The Satsuma Daimyo of the 1850s, Shimazu Nariakira, was very interested in Western thought and technology, and sought to open the country. At the time, contacts with Westerners increased dramatically, particularly for Satsuma, as Western ships frequently landed in the Ryukyus and sought not only trade, but formal diplomatic relations. To increase his influence in the Shogunate, Nariakira engineered a marriage between Shogun Tokugawa Iesada and his adopted daughter, Atsu-hime (later Tenshōin).
In 1854, the first year of Iesada's reign, Commodore Perry landed in Japan and forced an end to the isolation policy of the Shogunate. However, the treaties signed between Japan and the western powers, particularly the Harris Treaty of 1858, put Japan at a serious disadvantage. In the same year, both Iesada and Nariakira died. Nariakira named his nephew, Shimazu Tadayoshi, as his successor. As Tadayoshi was still a child, his father, Shimazu Hisamitsu, effectively held the power in Satsuma.
Hisamitsu followed a policy of Kōbu gattai, or "unity between the shogunate and the imperial court". The marriage between Tokugawa Iemochi, the next shogun, and imperial princess Kazunomiya was a major success for this faction. However, this put Satsuma at odds with the more radical Sonnō jōi, or "revere the Emperor and repel the barbarians" faction, with Chōshū as the major supporter.
In 1862, in the Namamugi Incident an Englishman was killed by retainers of Satsuma, leading to the bombardment of Kagoshima by the Royal Navy the following year. Even though Satsuma was able to withstand the attack, this event showed how necessary it was for Japan to import western technology and reform its military.
Meanwhile, the focus of Japanese politics shifted to Kyoto, where the major struggles of the time occurred. The shogunate entrusted Satsuma and Aizu with the protection of the Imperial court, against attempts of the Sonnō jōi faction to take over, as in the Kinmon Incident of 1864. The shogunate decided to punish Chōshū for this event with the First Chōshū expedition, under the leadership of a Satsuma retainer, Saigo Takamori. Saigo, however, avoided a military conflict and allowed Chōshū to resolve the issue with the Seppuku of the three perpetrators behind the attack on the Imperial palace.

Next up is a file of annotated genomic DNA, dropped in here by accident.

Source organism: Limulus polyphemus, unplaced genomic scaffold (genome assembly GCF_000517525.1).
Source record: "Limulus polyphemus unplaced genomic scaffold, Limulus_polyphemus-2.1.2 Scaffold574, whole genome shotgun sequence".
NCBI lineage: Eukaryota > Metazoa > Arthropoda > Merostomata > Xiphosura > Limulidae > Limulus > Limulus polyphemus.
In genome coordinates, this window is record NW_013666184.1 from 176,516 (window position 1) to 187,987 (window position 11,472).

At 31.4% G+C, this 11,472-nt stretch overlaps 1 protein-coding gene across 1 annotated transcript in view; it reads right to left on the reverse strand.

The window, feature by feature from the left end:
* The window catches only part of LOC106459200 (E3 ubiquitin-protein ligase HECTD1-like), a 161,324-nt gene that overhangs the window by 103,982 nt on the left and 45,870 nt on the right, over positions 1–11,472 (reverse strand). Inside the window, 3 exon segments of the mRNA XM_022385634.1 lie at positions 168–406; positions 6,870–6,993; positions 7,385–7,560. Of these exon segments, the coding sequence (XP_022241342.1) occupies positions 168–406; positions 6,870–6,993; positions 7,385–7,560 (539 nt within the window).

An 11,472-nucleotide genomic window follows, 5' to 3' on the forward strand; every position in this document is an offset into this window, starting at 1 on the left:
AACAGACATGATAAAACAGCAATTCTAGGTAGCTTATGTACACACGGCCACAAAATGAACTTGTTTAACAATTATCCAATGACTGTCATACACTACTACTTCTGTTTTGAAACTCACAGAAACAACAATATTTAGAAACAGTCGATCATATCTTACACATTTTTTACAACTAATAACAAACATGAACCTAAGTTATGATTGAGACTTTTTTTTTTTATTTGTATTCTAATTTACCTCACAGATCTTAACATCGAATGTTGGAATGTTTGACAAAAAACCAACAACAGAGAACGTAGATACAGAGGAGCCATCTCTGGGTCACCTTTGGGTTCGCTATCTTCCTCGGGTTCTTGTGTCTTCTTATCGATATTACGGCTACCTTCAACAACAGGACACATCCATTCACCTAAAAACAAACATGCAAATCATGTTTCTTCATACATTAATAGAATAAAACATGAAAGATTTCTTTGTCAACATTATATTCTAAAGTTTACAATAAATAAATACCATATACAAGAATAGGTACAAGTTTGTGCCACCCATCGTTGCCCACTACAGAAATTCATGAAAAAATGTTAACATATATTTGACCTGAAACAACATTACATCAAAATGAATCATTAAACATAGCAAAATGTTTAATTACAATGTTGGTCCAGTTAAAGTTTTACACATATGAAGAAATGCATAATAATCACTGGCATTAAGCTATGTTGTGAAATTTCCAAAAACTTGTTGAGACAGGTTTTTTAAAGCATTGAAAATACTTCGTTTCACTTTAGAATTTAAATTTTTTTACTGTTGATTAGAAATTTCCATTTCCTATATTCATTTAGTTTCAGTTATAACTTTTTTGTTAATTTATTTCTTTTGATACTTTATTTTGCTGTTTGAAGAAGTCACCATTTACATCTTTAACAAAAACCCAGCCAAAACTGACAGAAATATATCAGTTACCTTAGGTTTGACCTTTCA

When the shogunate decided to finally defeat Chōshū in a Second Chōshū expedition the next year, Satsuma, under the lead of Saigo Takamori and Ōkubo Toshimichi, decided to switch sides. The Satchō Alliance between Satsuma and Chōshū was brokered by Sakamoto Ryōma from Tosa.
This second expedition ended in a disaster for the shogunate. It was defeated on the battlefield, and Shogun Iemochi died of illness in Osaka castle. The next shogun, Tokugawa Yoshinobu, brokered a cease fire.
Despite attempts by the new shogun to reform the government, he was unable to contain the growing movement to overthrow the shogunate led by Satsuma and Chōshū. Even after he stepped down as shogun and agreed to return the power to the Imperial court, the two sides finally clashed in the Battle of Toba-Fushimi 1868. The shogun, defeated, escaped to Edo. Saigo Takamori then led his troops to Edo, where Tenshōin was instrumental in the bloodless surrender of Edo castle. The Boshin war continued until the last of the shogunate forces were defeated in 1869.
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